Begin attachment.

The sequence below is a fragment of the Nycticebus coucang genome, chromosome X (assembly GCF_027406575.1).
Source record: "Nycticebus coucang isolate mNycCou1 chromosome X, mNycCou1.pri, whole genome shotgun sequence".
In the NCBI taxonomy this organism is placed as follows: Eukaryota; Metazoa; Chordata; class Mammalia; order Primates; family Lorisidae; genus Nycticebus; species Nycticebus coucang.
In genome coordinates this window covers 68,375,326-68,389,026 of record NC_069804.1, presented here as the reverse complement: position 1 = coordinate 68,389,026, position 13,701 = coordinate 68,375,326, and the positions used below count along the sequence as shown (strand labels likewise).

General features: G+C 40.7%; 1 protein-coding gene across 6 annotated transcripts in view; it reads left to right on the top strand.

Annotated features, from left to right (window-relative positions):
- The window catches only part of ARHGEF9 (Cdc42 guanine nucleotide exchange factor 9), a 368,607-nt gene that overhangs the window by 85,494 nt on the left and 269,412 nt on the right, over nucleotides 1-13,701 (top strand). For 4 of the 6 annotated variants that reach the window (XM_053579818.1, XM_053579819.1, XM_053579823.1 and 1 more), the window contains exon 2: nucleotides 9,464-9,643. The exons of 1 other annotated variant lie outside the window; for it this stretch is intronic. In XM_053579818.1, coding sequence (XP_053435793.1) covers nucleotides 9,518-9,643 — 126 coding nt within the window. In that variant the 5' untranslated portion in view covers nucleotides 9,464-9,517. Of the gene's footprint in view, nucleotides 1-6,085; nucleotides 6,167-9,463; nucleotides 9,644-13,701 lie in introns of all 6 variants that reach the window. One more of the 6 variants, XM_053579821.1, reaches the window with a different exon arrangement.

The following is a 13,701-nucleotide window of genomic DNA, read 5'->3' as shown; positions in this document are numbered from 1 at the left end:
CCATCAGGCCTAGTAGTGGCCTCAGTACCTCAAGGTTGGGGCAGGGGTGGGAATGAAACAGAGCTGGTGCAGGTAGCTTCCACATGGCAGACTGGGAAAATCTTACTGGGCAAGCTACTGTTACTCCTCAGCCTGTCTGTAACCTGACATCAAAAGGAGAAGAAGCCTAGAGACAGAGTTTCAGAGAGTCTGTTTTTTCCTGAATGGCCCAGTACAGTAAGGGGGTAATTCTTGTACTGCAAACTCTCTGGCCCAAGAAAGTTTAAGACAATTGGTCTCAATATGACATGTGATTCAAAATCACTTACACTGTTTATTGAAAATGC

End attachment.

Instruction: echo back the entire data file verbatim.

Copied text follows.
The sequence below is a fragment of the Nycticebus coucang genome, chromosome X (assembly GCF_027406575.1).
Source record: "Nycticebus coucang isolate mNycCou1 chromosome X, mNycCou1.pri, whole genome shotgun sequence".
In the NCBI taxonomy this organism is placed as follows: Eukaryota; Metazoa; Chordata; class Mammalia; order Primates; family Lorisidae; genus Nycticebus; species Nycticebus coucang.
In genome coordinates this window covers 68,375,326-68,389,026 of record NC_069804.1, presented here as the reverse complement: position 1 = coordinate 68,389,026, position 13,701 = coordinate 68,375,326, and the positions used below count along the sequence as shown (strand labels likewise).

General features: G+C 40.7%; 1 protein-coding gene across 6 annotated transcripts in view; it reads left to right on the top strand.

Annotated features, from left to right (window-relative positions):
- The window catches only part of ARHGEF9 (Cdc42 guanine nucleotide exchange factor 9), a 368,607-nt gene that overhangs the window by 85,494 nt on the left and 269,412 nt on the right, over nucleotides 1-13,701 (top strand). For 4 of the 6 annotated variants that reach the window (XM_053579818.1, XM_053579819.1, XM_053579823.1 and 1 more), the window contains exon 2: nucleotides 9,464-9,643. The exons of 1 other annotated variant lie outside the window; for it this stretch is intronic. In XM_053579818.1, coding sequence (XP_053435793.1) covers nucleotides 9,518-9,643 — 126 coding nt within the window. In that variant the 5' untranslated portion in view covers nucleotides 9,464-9,517. Of the gene's footprint in view, nucleotides 1-6,085; nucleotides 6,167-9,463; nucleotides 9,644-13,701 lie in introns of all 6 variants that reach the window. One more of the 6 variants, XM_053579821.1, reaches the window with a different exon arrangement.

The following is a 13,701-nucleotide window of genomic DNA, read 5'->3' as shown; positions in this document are numbered from 1 at the left end:
CCATCAGGCCTAGTAGTGGCCTCAGTACCTCAAGGTTGGGGCAGGGGTGGGAATGAAACAGAGCTGGTGCAGGTAGCTTCCACATGGCAGACTGGGAAAATCTTACTGGGCAAGCTACTGTTACTCCTCAGCCTGTCTGTAACCTGACATCAAAAGGAGAAGAAGCCTAGAGACAGAGTTTCAGAGAGTCTGTTTTTTCCTGAATGGCCCAGTACAGTAAGGGGGTAATTCTTGTACTGCAAACTCTCTGGCCCAAGAAAGTTTAAGACAATTGGTCTCAATATGACATGTGATTCAAAATCACTTACACTGTTTATTGAAAATGC